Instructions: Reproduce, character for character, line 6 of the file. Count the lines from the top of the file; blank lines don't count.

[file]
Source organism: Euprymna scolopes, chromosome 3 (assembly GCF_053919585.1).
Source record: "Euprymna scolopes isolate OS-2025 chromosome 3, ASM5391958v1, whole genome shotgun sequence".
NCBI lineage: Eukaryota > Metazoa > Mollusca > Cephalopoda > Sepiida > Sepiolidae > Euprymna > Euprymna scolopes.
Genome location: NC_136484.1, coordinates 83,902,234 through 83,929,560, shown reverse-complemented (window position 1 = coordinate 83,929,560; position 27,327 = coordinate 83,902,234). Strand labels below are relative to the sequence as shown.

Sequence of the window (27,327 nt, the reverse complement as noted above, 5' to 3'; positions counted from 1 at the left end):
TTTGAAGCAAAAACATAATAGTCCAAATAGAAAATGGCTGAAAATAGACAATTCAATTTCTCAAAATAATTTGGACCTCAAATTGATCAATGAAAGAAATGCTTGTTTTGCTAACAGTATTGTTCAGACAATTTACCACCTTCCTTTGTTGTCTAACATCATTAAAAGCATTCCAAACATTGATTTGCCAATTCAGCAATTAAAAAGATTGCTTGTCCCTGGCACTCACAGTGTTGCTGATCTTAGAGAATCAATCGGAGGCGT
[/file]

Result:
TTTGAAGCAAAAACATAATAGTCCAAATAGAAAATGGCTGAAAATAGACAATTCAATTTCTCAAAATAATTTGGACCTCAAATTGATCAATGAAAGAAATGCTTGTTTTGCTAACAGTATTGTTCAGACAATTTACCACCTTCCTTTGTTGTCTAACATCATTAAAAGCATTCCAAACATTGATTTGCCAATTCAGCAATTAAAAAGATTGCTTGTCCCTGGCACTCACAGTGTTGCTGATCTTAGAGAATCAATCGGAGGCGT